Israeli Health Minister Nitzan Horowitz (Meretz) has in recent days attempted to “smooth over differences” with Yamina Knesset member Idit Silman, who resigned her position as coalition chairwoman on April 6, Maariv reported on Sunday.

Silman’s resignation, which cost the coalition its Knesset majority, sent shockwaves through the government and led to questions about its ability to sustain itself.

One of the reported reasons for Silman’s decision to quit was a dispute with Horowitz over the enforcement and interpretation of a 1986 Israeli law banning the “presentation of leavened bread” by business owners during Passover.

The law had been interpreted to mean that hospitals must prevent visitors from bringing in leavened bread during the holiday. In 2020, Israel’s Supreme Court ruled that such a ban cannot be enforced by hospitals, and the issue has remained politically contentious.

According to Maariv, Horowitz, who had previously been vocal about allowing leavened bread into hospitals, has asked to discuss the issue, along with other areas of dispute, with Silman. He has also let her know he is open to solving the disputes in new ways, as part of a bid to convince Silman to reconsider her resignation, according to the report.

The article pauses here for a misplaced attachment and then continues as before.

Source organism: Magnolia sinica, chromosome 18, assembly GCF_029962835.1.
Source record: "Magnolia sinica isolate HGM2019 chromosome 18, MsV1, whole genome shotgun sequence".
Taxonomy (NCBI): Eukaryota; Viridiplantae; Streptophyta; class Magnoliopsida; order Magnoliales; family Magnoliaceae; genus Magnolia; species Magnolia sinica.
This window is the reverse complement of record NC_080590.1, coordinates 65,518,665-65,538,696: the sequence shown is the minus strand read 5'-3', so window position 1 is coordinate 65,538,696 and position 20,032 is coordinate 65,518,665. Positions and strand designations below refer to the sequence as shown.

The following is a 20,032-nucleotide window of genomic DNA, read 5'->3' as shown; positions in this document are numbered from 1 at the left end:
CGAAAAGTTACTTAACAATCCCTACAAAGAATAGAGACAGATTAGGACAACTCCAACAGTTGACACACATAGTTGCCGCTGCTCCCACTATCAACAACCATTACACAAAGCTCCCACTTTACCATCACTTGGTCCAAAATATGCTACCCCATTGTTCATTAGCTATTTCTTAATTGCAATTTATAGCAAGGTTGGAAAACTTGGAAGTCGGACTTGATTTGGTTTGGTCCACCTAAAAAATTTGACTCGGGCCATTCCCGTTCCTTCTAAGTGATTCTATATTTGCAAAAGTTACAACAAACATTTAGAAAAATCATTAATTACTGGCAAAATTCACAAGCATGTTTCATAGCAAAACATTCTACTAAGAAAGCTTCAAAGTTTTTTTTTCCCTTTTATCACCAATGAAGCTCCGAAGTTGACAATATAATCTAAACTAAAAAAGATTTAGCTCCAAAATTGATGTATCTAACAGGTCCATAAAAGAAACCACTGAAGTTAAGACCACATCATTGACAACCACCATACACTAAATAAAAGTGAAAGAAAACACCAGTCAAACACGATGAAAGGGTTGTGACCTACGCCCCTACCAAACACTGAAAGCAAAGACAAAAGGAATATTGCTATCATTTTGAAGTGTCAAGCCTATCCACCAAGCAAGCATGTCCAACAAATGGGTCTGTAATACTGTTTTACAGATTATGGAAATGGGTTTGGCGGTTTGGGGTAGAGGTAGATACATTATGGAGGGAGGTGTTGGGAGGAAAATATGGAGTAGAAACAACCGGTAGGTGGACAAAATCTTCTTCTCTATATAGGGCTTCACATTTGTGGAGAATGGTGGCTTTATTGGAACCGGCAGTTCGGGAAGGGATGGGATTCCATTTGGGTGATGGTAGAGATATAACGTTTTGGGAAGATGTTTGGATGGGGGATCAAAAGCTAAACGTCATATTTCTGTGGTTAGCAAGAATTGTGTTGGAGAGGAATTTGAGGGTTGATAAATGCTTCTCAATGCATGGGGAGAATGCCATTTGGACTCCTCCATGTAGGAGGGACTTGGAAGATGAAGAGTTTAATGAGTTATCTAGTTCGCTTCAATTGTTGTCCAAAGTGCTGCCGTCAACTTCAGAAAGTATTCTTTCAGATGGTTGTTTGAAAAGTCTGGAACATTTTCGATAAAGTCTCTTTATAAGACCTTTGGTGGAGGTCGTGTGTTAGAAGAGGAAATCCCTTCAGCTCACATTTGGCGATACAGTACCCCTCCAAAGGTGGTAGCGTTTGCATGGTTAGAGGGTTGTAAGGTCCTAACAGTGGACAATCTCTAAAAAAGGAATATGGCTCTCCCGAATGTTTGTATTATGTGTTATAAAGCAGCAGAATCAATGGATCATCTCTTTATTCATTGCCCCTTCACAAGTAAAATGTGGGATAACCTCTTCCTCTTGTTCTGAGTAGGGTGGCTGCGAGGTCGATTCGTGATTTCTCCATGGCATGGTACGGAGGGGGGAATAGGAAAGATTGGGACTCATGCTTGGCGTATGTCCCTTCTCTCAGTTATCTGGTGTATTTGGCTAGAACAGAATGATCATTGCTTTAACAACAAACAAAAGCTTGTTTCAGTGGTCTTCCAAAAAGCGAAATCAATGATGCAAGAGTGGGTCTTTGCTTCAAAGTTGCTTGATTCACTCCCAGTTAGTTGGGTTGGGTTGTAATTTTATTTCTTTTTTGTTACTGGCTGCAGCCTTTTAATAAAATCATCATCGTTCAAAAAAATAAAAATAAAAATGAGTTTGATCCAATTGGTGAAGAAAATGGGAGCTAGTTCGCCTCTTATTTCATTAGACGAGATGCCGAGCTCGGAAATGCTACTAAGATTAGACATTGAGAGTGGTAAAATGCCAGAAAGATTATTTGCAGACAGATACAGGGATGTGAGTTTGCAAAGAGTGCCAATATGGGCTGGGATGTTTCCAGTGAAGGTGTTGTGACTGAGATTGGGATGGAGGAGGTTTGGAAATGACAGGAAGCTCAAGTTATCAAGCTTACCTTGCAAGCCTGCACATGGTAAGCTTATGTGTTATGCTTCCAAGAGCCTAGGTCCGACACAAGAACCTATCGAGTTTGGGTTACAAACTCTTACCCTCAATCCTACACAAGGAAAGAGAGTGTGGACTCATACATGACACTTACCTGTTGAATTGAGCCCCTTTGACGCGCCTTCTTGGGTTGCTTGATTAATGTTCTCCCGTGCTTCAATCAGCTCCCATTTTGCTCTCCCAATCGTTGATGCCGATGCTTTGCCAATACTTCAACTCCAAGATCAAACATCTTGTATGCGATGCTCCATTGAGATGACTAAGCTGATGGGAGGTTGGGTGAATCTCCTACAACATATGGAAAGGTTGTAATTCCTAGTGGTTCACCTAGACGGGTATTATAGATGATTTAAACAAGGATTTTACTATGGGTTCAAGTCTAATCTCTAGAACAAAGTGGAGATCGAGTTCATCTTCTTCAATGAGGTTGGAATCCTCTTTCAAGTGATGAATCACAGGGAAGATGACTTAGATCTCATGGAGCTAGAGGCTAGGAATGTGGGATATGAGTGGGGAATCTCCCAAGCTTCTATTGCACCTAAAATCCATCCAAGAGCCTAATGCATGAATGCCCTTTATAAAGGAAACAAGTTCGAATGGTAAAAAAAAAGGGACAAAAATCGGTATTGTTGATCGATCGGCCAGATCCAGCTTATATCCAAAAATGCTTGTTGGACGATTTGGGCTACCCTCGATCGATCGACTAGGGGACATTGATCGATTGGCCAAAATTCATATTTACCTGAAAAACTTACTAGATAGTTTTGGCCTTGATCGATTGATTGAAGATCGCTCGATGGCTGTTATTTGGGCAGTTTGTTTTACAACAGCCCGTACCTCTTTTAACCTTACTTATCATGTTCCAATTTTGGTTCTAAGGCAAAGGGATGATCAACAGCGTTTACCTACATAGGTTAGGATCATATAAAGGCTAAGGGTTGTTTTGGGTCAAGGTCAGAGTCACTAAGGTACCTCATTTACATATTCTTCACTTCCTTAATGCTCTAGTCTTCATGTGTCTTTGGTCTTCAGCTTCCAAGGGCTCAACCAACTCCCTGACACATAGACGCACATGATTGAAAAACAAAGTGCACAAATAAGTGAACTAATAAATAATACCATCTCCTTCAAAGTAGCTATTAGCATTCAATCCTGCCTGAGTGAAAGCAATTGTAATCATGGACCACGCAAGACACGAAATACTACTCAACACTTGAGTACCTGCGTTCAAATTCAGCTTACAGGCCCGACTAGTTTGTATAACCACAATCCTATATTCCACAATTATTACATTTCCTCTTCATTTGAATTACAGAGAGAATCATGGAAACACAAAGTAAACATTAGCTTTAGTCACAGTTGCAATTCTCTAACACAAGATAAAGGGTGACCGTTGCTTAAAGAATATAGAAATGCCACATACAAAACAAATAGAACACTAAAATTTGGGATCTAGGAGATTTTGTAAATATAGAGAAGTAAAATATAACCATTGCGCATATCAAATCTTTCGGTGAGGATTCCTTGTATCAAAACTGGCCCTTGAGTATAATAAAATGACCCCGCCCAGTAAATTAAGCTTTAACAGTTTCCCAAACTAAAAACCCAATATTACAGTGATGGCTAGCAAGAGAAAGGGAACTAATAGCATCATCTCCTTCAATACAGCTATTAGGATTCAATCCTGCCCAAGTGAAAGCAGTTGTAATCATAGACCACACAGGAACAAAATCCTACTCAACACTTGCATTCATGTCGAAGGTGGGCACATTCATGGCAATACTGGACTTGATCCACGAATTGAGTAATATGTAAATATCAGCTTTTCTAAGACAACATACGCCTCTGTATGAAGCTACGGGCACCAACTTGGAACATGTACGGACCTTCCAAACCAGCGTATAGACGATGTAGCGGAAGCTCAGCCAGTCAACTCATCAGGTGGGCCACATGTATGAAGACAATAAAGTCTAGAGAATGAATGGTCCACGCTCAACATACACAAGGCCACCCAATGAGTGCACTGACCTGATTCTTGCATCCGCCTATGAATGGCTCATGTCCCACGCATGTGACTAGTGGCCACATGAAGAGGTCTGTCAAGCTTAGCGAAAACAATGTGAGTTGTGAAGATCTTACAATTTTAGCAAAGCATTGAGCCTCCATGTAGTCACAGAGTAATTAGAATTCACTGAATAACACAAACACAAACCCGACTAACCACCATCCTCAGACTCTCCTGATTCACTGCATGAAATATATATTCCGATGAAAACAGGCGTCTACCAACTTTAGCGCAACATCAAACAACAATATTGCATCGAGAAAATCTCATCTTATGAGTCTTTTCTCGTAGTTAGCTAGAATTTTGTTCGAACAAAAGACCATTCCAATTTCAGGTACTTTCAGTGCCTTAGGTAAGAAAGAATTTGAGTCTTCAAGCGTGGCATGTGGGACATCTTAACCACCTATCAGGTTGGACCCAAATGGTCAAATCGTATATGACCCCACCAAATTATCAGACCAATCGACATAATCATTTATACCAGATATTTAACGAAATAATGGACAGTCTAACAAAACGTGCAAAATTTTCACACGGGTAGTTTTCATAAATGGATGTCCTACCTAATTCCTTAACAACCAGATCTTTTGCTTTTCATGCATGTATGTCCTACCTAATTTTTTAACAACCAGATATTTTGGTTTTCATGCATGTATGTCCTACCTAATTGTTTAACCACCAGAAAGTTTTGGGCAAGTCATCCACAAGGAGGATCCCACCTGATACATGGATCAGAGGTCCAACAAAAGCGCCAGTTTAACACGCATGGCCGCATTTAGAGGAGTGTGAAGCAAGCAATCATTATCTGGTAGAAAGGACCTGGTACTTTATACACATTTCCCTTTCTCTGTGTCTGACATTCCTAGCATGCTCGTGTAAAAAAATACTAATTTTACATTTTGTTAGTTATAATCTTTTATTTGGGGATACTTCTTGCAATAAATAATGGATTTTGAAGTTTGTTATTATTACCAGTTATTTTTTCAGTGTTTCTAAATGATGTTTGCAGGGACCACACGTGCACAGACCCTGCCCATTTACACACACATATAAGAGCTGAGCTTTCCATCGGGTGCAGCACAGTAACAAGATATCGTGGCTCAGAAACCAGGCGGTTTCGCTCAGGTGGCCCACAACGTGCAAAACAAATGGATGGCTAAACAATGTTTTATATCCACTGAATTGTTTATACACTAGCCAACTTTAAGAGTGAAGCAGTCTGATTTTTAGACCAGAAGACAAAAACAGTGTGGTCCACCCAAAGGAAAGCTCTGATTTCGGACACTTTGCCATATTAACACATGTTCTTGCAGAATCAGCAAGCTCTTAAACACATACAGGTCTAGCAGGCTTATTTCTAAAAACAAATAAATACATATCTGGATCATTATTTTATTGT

In her letter of resignation to Israeli Prime Minister Naftali Bennett, Silman said that she could “no longer bear the harm to values and to the flags” that she holds dear, the report said. Prior to her resignation, Silman told a Knesset Health Committee she chaired that “bringing leavened break into hospitals will severely violate a status quo and represents a lack of consideration of the feelings of the religious and traditional public in Israel.”

Bennett last week blamed her resignation on the opposition, accusing it of “months of verbal violence.”

“Idit was hounded for months. She also described the threats sent to [her husband’s workplace] and her children in Bnei Akiva. In the end, she simply broke down,” said Bennett.

JNS

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